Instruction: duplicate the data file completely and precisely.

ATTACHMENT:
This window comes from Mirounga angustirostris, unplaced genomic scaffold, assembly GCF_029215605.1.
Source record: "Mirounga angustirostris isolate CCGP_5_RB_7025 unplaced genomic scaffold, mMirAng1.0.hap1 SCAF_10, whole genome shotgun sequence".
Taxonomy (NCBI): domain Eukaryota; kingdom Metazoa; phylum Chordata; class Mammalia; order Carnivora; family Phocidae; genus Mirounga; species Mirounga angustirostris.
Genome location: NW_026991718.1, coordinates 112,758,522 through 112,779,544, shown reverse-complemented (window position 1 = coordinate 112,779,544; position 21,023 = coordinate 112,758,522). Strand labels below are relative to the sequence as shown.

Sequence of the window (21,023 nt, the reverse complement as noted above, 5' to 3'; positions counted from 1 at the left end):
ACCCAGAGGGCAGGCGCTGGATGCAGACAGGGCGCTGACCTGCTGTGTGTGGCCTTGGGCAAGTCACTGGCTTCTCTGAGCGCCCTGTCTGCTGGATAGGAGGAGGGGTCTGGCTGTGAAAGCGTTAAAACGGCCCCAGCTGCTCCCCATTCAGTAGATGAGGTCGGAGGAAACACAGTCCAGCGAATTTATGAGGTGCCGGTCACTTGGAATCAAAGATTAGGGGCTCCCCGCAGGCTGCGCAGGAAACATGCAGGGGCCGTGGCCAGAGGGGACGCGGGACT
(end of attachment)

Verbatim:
This window comes from Mirounga angustirostris, unplaced genomic scaffold, assembly GCF_029215605.1.
Source record: "Mirounga angustirostris isolate CCGP_5_RB_7025 unplaced genomic scaffold, mMirAng1.0.hap1 SCAF_10, whole genome shotgun sequence".
Taxonomy (NCBI): domain Eukaryota; kingdom Metazoa; phylum Chordata; class Mammalia; order Carnivora; family Phocidae; genus Mirounga; species Mirounga angustirostris.
Genome location: NW_026991718.1, coordinates 112,758,522 through 112,779,544, shown reverse-complemented (window position 1 = coordinate 112,779,544; position 21,023 = coordinate 112,758,522). Strand labels below are relative to the sequence as shown.

Sequence of the window (21,023 nt, the reverse complement as noted above, 5' to 3'; positions counted from 1 at the left end):
ACCCAGAGGGCAGGCGCTGGATGCAGACAGGGCGCTGACCTGCTGTGTGTGGCCTTGGGCAAGTCACTGGCTTCTCTGAGCGCCCTGTCTGCTGGATAGGAGGAGGGGTCTGGCTGTGAAAGCGTTAAAACGGCCCCAGCTGCTCCCCATTCAGTAGATGAGGTCGGAGGAAACACAGTCCAGCGAATTTATGAGGTGCCGGTCACTTGGAATCAAAGATTAGGGGCTCCCCGCAGGCTGCGCAGGAAACATGCAGGGGCCGTGGCCAGAGGGGACGCGGGACT